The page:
This is a part of a series of articles provided by the MOT Chelmsford blog.
To many motorists changing the oil in their car is best left to the garage when it needs a service but in reality the task is not as difficult as you might think. First though, it is worth describing what the oil in a car actually does. Basically, it has five functions.
1. Lubrication - An oil film helps keep moving parts from coming into direct contact. This also reduces the amount of energy consumed.
2. Cleaning - The oil traps impurities such as dust and combustion residues which are then deposited in the oil filter. This helps keep the engine clean from build-up.
3. Cooling The Engine - The oil helps to cool the engine parts by dispersing the heat caused by friction.
4. Keeping Water Out - The film of oil helps keep water out. The pistons need good water-tightness for optimum compression and to maintain engine power.
5. Protection Against Rust - The oil protects internal engine surfaces from rust that occurs from water and combustion acids.
Most car manufacturers advise changing your car oil about every 6,000 miles for normal service but you should check your car manual for the requirements of your particular make of vehicle. This ensures that you always have the optimum levels of oil in your car to do the jobs described above. Too little oil and parts can scrape together with potentially dire consequences. Too much oil and it could spill over. Your filter also needs checking to remove any particles that have built up. Your car should have a dashboard light that comes on if your oil levels are low. Pay attention to this as it could mean that oil is leaking.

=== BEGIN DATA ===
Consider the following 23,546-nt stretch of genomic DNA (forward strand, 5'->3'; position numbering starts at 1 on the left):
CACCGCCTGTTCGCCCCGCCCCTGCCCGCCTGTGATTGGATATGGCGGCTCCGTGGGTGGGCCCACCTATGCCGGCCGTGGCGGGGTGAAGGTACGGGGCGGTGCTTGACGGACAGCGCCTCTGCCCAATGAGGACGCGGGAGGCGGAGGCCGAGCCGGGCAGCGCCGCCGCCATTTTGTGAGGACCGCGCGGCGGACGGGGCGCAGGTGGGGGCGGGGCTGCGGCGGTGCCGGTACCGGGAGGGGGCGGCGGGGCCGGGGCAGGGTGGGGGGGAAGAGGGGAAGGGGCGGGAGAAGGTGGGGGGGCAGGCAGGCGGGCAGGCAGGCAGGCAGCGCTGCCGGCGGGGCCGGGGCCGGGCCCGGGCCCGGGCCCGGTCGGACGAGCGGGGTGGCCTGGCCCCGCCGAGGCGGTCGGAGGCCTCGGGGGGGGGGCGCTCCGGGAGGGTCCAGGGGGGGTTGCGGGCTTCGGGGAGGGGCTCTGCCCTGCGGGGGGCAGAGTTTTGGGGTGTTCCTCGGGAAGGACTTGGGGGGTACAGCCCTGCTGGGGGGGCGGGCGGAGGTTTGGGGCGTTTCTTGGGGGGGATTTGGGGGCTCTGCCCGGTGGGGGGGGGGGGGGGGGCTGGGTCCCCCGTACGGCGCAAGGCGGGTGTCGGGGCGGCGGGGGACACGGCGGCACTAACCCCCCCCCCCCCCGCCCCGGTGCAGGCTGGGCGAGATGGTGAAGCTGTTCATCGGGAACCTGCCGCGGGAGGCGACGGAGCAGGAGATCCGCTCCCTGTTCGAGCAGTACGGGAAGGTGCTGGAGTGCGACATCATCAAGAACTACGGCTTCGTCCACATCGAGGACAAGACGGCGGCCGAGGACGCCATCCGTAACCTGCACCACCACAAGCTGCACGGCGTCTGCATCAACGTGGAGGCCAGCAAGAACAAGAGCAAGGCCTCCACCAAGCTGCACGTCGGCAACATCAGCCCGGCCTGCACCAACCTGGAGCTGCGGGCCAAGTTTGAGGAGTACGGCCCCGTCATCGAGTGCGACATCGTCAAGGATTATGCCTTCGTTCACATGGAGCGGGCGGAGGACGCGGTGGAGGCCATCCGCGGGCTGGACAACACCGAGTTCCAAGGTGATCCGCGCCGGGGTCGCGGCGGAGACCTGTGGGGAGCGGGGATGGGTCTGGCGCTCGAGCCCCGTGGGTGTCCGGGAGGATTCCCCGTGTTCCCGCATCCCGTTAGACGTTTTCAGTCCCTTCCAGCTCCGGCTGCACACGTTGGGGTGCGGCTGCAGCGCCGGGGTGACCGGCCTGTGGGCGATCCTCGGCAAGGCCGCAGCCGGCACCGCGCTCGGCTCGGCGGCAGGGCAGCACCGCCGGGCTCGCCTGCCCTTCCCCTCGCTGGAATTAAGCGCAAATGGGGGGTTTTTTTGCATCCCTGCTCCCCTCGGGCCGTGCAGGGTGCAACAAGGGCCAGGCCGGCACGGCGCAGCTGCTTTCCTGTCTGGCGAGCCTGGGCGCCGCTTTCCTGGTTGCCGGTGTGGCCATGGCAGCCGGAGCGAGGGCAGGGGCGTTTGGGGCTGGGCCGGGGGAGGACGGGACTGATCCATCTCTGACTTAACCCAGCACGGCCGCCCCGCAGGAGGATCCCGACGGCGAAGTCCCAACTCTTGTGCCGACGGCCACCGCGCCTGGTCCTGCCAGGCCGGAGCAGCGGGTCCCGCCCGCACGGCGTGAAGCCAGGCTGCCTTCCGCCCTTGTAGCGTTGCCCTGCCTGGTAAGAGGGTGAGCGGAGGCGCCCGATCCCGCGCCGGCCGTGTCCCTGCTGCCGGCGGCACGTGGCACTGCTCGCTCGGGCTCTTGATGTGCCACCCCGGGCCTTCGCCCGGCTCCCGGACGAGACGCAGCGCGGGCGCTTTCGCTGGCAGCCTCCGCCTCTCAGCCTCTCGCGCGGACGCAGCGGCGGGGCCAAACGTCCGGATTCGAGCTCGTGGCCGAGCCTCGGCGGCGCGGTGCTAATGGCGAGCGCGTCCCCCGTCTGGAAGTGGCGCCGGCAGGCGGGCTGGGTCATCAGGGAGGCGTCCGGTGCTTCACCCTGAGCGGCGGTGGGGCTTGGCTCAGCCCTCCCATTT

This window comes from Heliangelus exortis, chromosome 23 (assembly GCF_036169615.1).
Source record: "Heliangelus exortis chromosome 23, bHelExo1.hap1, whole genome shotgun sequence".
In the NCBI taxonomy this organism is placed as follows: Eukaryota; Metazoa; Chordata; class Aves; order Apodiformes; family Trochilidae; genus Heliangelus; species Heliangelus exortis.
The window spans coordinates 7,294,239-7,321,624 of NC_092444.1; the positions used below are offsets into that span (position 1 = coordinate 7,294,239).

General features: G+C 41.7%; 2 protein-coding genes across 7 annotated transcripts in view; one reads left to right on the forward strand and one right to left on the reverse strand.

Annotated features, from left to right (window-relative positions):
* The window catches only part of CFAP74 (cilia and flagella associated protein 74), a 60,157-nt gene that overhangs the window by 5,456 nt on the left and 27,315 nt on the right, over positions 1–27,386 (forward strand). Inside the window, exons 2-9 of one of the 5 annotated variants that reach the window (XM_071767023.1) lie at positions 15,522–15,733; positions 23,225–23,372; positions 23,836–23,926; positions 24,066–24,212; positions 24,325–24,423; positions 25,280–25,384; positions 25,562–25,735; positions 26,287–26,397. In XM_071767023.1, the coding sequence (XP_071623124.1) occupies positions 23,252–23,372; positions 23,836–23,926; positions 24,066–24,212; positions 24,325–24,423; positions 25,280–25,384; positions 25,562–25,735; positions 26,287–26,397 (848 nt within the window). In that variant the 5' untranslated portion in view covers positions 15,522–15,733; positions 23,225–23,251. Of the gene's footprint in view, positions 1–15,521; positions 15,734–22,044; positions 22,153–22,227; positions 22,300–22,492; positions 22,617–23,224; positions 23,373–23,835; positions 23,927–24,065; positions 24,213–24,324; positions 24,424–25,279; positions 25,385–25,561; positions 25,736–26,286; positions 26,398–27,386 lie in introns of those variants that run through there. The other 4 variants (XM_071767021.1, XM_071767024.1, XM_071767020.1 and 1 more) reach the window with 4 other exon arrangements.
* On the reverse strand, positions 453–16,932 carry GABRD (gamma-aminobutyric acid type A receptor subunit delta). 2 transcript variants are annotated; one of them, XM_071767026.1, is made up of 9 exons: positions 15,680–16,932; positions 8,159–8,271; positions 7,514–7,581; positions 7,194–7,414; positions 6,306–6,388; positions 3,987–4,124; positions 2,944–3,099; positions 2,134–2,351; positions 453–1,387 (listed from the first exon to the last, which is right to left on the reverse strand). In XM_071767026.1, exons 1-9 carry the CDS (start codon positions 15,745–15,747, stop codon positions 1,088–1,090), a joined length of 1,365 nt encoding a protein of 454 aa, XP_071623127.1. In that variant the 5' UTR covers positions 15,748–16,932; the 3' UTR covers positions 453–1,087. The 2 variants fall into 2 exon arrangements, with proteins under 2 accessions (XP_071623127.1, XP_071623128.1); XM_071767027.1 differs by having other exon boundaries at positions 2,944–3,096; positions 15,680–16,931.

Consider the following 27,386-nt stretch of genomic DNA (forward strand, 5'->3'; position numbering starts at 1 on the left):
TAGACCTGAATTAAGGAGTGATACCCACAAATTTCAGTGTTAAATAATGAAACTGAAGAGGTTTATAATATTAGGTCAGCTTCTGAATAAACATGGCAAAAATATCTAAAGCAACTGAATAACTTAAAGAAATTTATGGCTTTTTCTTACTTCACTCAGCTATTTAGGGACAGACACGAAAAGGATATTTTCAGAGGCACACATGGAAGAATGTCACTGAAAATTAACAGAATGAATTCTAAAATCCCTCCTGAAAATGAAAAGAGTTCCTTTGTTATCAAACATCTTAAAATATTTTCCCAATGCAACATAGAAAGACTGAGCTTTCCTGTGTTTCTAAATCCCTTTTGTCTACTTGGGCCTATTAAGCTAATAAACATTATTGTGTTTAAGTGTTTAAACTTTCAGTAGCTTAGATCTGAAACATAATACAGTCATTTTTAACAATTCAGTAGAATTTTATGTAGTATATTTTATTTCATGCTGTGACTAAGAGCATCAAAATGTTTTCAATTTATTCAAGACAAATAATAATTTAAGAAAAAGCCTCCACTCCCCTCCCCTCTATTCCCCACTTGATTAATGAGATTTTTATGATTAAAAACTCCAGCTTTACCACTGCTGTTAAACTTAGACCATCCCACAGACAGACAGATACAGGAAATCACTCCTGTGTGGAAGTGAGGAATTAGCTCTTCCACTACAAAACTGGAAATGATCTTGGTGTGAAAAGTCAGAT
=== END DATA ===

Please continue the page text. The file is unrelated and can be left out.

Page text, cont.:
You can get your car oil changed professionally by a mechanic at a garage but if you want to save money - why not do it yourself. You should first check your manual so you know where the various parts are. You can then change the oil in four basic steps.
1. Draining The Oil - Almost all cars have space beneath to reach under and change the engine oil but first make sure your engine is turned off and is cool enough to handle. Modern engines run at around 150ºC and hot oil can give you a severe burn. Search and locate your drain plug, place a container underneath it and remove the plug in an anti-clockwise direction. You may need an oil filter wrench to do this. When the oil has stopped draining, replace the plug clockwise.
2. Replacing The Filter - Move the oil-catching container under the oil filter. Use the wrench to remove the filter. Then put a thin coat of oil over the new filter and refit. Pay close attention to the instructions as you do not want it to be too loose as the oil could leak out or so tight that you can’t remove it.
3. Adding The New Oil - Locate the oil filler cap and use a funnel to gently pour in the oil. Again check your car manual for how much oil you need. Most have a capacity of 4.5 or 5.5 litres. If you don’t know how much to use, add 4.5 litres, check the oil level and add a bit more if it is too low. Replace the oil filler cap.
4. Checking It Works - Start the engine and make sure that the oil warning light goes off. Look under the car to ensure there are no leaks. Turn off the engine and let it rest. This allows oil to drain down to the crankcase. Then check the oil with a dipstick by inserting it all the way into the oil tank. Remove it after a few seconds to see how far up the oil has covered. Most dipsticks have a ‘minimum’ and ‘maximum’ mark to check by.
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